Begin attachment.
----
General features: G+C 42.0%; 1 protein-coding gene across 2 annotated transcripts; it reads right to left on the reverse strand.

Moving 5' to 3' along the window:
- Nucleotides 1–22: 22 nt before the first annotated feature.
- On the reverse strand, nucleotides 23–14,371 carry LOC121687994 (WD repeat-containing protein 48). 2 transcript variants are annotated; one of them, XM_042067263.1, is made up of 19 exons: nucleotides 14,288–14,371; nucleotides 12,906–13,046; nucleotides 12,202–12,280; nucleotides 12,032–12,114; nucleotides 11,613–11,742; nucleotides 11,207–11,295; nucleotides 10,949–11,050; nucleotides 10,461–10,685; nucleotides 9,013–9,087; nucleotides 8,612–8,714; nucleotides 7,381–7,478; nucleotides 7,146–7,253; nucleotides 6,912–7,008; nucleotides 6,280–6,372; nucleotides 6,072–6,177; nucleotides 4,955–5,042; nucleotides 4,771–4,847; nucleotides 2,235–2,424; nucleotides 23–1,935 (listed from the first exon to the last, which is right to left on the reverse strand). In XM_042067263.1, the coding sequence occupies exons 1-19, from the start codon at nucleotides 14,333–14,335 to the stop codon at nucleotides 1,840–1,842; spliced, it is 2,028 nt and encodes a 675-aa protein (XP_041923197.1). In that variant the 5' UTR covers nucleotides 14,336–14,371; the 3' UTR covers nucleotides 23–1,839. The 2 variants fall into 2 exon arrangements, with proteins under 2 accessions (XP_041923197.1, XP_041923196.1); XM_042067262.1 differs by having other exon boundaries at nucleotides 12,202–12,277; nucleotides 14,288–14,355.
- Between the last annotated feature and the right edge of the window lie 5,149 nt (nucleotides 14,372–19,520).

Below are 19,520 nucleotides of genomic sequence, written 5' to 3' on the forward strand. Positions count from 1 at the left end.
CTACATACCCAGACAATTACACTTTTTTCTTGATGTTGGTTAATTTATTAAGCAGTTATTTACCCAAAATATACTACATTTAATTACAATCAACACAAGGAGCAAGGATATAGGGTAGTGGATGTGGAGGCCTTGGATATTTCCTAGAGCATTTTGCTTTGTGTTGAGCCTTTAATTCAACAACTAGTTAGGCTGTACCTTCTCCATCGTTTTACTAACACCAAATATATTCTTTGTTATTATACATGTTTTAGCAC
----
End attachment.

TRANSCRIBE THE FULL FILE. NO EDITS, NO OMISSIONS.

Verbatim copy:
General features: G+C 42.0%; 1 protein-coding gene across 2 annotated transcripts; it reads right to left on the reverse strand.

Moving 5' to 3' along the window:
- Nucleotides 1–22: 22 nt before the first annotated feature.
- On the reverse strand, nucleotides 23–14,371 carry LOC121687994 (WD repeat-containing protein 48). 2 transcript variants are annotated; one of them, XM_042067263.1, is made up of 19 exons: nucleotides 14,288–14,371; nucleotides 12,906–13,046; nucleotides 12,202–12,280; nucleotides 12,032–12,114; nucleotides 11,613–11,742; nucleotides 11,207–11,295; nucleotides 10,949–11,050; nucleotides 10,461–10,685; nucleotides 9,013–9,087; nucleotides 8,612–8,714; nucleotides 7,381–7,478; nucleotides 7,146–7,253; nucleotides 6,912–7,008; nucleotides 6,280–6,372; nucleotides 6,072–6,177; nucleotides 4,955–5,042; nucleotides 4,771–4,847; nucleotides 2,235–2,424; nucleotides 23–1,935 (listed from the first exon to the last, which is right to left on the reverse strand). In XM_042067263.1, the coding sequence occupies exons 1-19, from the start codon at nucleotides 14,333–14,335 to the stop codon at nucleotides 1,840–1,842; spliced, it is 2,028 nt and encodes a 675-aa protein (XP_041923197.1). In that variant the 5' UTR covers nucleotides 14,336–14,371; the 3' UTR covers nucleotides 23–1,839. The 2 variants fall into 2 exon arrangements, with proteins under 2 accessions (XP_041923197.1, XP_041923196.1); XM_042067262.1 differs by having other exon boundaries at nucleotides 12,202–12,277; nucleotides 14,288–14,355.
- Between the last annotated feature and the right edge of the window lie 5,149 nt (nucleotides 14,372–19,520).

Below are 19,520 nucleotides of genomic sequence, written 5' to 3' on the forward strand. Positions count from 1 at the left end.
CTACATACCCAGACAATTACACTTTTTTCTTGATGTTGGTTAATTTATTAAGCAGTTATTTACCCAAAATATACTACATTTAATTACAATCAACACAAGGAGCAAGGATATAGGGTAGTGGATGTGGAGGCCTTGGATATTTCCTAGAGCATTTTGCTTTGTGTTGAGCCTTTAATTCAACAACTAGTTAGGCTGTACCTTCTCCATCGTTTTACTAACACCAAATATATTCTTTGTTATTATACATGTTTTAGCAC